Geddes on Invention, from Shorts to Under the Dome

David Geddes, ASC, CSC (right), preps a scene with actor John Noble for the short film FRIEND.
David Geddes, ASC, CSC (right), preps a scene with actor John Noble for the short film FRIEND.

David Geddes, ASC, CSC, checked in from a fishing trip in Vancouver, where he was relaxing after finishing the second season of Under the Dome in Wilmington, N.C. Prior to that assignment, David worked on the series Almost Human, sharing episodes with two other cinematographers, and on Fringe, where he shot 10 episodes.

David’s cinematography career began in documentary films, and then segued into television and feature work. Mixed in with his more prominent credits are numerous short films, including Friend (2013), Last Christmas (2011) and Move Out Clean (2010). I asked him about these projects.

“I’ve always liked the teaching aspect of our industry,” David explains. “I’ve found that there are so many younger people who are doing a university thesis film or have recently graduated, people who are trying to develop themselves as directors, who need more practical learning experience. Sometimes friends need a short film as a portfolio piece to move up the ladder. It might mean securing better funding sources, or building their careers and having their talents recognized. I will get a call from someone who explains his project and says, ‘I hear you’re open to this kind of thing.’ If I have the time and the energy, I’ll jump onboard and help him."

A scene from the short film LAST CHRISTMAS.
A scene from the short film LAST CHRISTMAS.

“Our industry can be so complicated,” he continues. “It’s satisfying to shoot these projects because you have to be a lot more inventive — it’s like going back to your roots. You don’t have access to all the toys. You have to come up with a different, simpler way of capturing the vision, and that is stimulating. You’re digging deeper, getting the creative juices flowing.

“It looks easier when you have a crew of people and two 40-foot trucks full of gear, but that still requires the knowledge of what to do with the gear and the ability to command that army of people. In time, we come to take that expertise for granted. I have learned over my many decades in the industry that intuition springs from knowledge and experience. I tap into that intuition automatically, so controlling a set seems easy, but, of course, it isn’t! Filmmaking is a very complex undertaking. That’s why mentoring, sharing our thought processes, is so important.”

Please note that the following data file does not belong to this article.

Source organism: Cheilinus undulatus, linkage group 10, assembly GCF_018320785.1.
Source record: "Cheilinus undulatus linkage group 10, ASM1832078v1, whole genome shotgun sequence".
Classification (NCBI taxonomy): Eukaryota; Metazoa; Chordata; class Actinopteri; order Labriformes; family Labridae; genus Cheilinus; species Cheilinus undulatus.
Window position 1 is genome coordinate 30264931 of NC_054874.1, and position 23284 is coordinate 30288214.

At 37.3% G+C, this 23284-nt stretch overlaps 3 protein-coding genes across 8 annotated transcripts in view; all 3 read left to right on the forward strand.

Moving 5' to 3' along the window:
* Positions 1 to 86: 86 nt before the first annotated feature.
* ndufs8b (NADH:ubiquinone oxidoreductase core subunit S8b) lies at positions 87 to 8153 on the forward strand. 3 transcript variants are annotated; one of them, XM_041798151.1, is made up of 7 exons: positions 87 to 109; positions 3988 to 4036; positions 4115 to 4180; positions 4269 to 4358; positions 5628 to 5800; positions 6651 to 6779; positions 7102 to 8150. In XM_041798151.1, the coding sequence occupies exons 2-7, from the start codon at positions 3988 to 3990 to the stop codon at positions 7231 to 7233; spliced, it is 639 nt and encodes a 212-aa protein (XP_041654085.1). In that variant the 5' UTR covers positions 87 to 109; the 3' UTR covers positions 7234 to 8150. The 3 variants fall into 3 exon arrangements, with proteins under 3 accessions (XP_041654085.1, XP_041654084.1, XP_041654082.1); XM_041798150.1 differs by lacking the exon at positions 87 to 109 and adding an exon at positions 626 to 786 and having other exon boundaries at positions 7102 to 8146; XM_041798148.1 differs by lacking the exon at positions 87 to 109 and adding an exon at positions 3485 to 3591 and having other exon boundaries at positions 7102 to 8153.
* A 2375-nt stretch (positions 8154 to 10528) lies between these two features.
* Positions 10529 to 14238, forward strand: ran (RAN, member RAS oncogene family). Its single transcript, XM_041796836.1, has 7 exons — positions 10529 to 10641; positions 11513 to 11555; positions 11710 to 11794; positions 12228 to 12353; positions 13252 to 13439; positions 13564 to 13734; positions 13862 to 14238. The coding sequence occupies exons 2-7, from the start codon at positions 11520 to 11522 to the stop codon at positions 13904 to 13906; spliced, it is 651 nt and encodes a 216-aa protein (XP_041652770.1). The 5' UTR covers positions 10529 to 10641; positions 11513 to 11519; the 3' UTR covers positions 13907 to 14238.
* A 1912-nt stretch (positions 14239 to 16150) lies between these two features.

Our conversation turned to changing technology and its impact on cinematography. David shot Under the Dome with Arri Alexas and Panavision Primo lenses. He found that the Primos paired with the Alexa offer a more rounded texture and analog feel without filtration, creating a look that is more filmic than digital.

Technology breakthroughs extend to more than camera equipment, he says. “On Under the Dome, we had a tunnel set where the bottom of the tunnel was 16 feet in the air to simulate a cliff edge,” David says. “The top was probably 25 feet above the stage floor. In the story, it’s a tunnel without light, and the cast walks in with flashlights and various lamps. The scene called for ‘film dark,’ meaning I had to light the walls enough so the audience would know it’s a tunnel. But the height of the set made it very complicated to run cable everywhere. Not long ago, we would have had to run power, drill holes and place crew members outside the set. The set was made of Styrofoam, which could have melted or caught on fire with incandescent lamps.”

The LED-lit tunnel scene in UNDER THE DOME.
The LED-lit tunnel scene in UNDER THE DOME.

The solution was battery-powered 1’x1’ Litepanels LEDs. About a dozen of these fixtures were placed behind stones and outcroppings and powered by Anton-Bauer 24-volt batteries. “That really is a game changer in terms of efficiency," says David. "With traditional lighting technology, we’d probably still be there trying to light it!”

On other Dome sets, David was able to control lighting with Luminaire software running on an iPad. He says these advances are helping cinematographers deliver feature-film production value on TV schedules and budgets. “People are watching $200 million movies on large LED or LCD TVs at home, and they expect the same level of quality from TV shows,” David observes. “They can’t possibly realize the time and money it takes to achieve that look. A single shot in an action feature can take as many days to shoot as we have to film an entire episode of a TV series. Naturally, TV producers push for that same amazing look, and the cinematographer is caught in the middle of the creativity-productivity conundrum. It’s our job to manage that conflict using every tool and trick of the trade at our disposal.”







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